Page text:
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Pazahanick_Jarr
Active Contributor

I got the idea to write this article from SAP mentor Nathan Genez  after he made this comment on twitter last week “Now that everyone who works in the SAP industry is an expert, what's next?”  It got me thinking that everywhere you look people and companies are claiming to be SAP experts when in fact only a fraction meets the true definition of the word. I think it is important to keep in mind what being an expert really means and per Wikipedia the definition is as follows:

An expert is someone widely recognized as a reliable source of technique or skill whose faculty for judging or deciding rightly, justly, or wisely is accorded authority and status by their peers or the public in a specific well-distinguished domain. An expert, more generally, is a person with extensive knowledge or ability based on research, experience, or occupation and in a particular area of study. Experts are called in for advice on their respective subject, but they do not always agree on the particulars of a field of study. An expert can be, by virtue of credential, training, education, profession, publication or experience, believed to have special knowledge of a subject beyond that of the average person.


I asked Nathan for his thoughts on the topic and he was kind enough to share the following "I think the key phrase of the wiki definition is the last sentence; “An expert can be, by virtue of credential, training, education, profession, publication or experience, believed to have special knowledge of a subject beyond that of the average person” with the key words being “beyond that of the average person”.  As the SAP industry has matured, the knowledge and sophistication of its customers has matured as well.  To me, the average consultant probably has 5 years of dedicated SAP experience and been through 2-4 go-lives.  Looking primarily at metrics such as those, a true expert would have 2-3x those numbers."

I agree with Nathan that as the SAP industry has matured and the knowledge level needed to be an expert has increased, many people misunderstand what it truly means to be an expert. Most of the true experts I have had the pleasure of getting to know in the SAP industry come from very diverse backgrounds and geographical locations but all share some of the following in common:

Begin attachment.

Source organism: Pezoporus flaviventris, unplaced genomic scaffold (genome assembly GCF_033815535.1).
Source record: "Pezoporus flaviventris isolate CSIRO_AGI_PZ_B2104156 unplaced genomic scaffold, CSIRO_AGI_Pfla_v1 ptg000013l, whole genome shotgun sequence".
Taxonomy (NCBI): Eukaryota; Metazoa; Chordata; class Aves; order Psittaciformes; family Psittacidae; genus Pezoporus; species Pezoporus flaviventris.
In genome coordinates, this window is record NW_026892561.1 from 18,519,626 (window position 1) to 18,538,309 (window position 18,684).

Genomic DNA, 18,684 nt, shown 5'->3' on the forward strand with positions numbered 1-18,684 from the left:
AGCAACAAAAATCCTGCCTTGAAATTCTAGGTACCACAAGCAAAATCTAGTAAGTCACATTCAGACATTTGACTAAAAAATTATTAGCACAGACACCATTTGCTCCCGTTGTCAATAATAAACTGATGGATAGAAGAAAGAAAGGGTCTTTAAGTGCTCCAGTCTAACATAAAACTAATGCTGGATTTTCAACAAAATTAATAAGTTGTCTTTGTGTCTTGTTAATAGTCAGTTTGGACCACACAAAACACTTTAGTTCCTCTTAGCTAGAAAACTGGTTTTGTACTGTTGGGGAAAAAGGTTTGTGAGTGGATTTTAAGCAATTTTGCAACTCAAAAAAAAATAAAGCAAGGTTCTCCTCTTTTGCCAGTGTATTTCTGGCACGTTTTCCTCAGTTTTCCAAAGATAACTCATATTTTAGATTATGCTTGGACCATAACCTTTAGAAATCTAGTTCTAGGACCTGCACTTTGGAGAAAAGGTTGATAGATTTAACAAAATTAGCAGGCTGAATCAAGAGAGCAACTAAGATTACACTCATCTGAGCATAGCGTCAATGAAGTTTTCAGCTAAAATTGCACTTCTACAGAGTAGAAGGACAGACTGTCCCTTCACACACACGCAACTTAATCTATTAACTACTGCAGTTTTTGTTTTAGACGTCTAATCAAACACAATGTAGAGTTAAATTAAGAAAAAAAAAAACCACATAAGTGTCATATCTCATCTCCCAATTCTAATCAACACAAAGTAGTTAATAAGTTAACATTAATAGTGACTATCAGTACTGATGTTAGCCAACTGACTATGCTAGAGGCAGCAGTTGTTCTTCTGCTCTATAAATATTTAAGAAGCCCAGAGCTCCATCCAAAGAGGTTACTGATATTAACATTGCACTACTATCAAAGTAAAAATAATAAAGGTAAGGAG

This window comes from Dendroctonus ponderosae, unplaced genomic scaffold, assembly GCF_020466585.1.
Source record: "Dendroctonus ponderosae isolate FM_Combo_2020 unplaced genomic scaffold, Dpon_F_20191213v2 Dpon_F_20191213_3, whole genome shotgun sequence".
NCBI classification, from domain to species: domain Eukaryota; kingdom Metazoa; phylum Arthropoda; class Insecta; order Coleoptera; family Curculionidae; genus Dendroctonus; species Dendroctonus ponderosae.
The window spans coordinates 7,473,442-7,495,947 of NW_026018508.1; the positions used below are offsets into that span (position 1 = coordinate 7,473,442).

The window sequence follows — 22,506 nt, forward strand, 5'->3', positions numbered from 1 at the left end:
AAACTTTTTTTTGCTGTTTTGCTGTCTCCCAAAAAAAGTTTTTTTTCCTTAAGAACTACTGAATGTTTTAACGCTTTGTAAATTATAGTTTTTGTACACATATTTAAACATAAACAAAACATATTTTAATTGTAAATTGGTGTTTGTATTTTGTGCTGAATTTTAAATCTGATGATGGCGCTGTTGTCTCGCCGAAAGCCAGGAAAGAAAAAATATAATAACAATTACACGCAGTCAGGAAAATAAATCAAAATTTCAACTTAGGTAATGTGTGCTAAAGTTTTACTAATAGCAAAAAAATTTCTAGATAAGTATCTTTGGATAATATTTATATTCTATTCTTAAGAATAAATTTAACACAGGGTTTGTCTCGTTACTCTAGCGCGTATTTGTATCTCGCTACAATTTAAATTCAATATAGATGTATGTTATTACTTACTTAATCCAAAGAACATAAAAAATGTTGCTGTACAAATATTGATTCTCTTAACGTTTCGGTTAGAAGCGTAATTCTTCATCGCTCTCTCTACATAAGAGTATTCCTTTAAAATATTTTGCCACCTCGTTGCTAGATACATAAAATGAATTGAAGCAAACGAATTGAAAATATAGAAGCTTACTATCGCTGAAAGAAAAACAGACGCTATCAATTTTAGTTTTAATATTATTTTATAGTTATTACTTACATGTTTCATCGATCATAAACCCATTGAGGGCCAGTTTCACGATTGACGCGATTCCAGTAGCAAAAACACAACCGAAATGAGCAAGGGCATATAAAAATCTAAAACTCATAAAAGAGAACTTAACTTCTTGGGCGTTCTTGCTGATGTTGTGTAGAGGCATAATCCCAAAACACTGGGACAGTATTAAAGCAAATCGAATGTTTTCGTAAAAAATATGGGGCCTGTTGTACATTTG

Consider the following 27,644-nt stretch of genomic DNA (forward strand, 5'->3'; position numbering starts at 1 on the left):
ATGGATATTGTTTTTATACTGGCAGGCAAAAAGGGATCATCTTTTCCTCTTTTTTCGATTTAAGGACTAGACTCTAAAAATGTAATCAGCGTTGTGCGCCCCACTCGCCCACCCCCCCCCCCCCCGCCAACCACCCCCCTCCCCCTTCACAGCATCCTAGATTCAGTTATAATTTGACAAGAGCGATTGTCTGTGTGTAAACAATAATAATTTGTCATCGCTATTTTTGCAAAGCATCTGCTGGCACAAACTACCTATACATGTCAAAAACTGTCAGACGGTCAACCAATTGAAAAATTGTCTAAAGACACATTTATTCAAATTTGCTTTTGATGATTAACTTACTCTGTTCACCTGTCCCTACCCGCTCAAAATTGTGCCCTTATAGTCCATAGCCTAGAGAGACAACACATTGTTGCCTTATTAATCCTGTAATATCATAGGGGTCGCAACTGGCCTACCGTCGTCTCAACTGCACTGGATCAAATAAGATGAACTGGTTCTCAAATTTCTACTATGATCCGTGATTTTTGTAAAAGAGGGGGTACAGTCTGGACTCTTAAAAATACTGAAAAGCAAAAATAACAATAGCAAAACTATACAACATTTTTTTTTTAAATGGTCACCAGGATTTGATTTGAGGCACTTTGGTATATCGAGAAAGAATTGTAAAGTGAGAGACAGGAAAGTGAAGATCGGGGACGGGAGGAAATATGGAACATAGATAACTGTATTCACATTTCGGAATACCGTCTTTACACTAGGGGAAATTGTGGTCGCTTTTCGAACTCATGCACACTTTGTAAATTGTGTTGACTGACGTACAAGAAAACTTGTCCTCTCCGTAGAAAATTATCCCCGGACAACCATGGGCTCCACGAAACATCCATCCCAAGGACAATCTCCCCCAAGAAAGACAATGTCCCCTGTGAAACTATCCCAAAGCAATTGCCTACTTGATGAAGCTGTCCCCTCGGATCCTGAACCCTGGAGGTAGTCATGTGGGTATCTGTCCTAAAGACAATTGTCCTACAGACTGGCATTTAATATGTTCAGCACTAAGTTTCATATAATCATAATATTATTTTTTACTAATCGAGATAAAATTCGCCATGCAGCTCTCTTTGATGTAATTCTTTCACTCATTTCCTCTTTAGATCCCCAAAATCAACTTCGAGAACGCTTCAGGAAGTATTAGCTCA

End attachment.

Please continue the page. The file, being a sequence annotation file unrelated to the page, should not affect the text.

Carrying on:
1. They have a very large SAP network and are well known by their peers and public for their expertise.
  2. They are very active on the SAP Community Network or similar platforms as bloggers, moderators and answering questions.
  3. They are presenting at the major SAP or User Group conferences.
  4. They have a strong social media presence on Linkedin, Twitter or Facebook.
  5. They are involved in SAP Press or the Expert publication as authors or technical editors.
  6. They are actively involved in SAP User Groups such as ASUG or DSAG.
  7. They have a history of being involved in successful projects and ventures.
  8. They have a narrow area of SAP in which they claim to be an expert.
  9. They know all the key people within SAP in their area of expertise.
  10. They are current on the latest and greatest SAP technology as well as what is coming in the future.

The bottom line there is no shame in not being an expert as it can and should be a very exclusive club. It is a great goal for all of us to work towards and hopefully you can use the list above to help you towards your journey of being an SAP expert. Special thanks to Nathan for his help with this article.

90 Comments
Former Member
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Jarret, The requirement or a path way to become an expert, may not be depending on the popularity of the person, we have seen popular persons are not always complete and expert and some times proved unworthy of the popularity,Also unpopular persons also proved very much expert in many cases.Participation in social media is only a personal choice.Also I disagree with any one who says expertise in a particular area/skill makes any one expert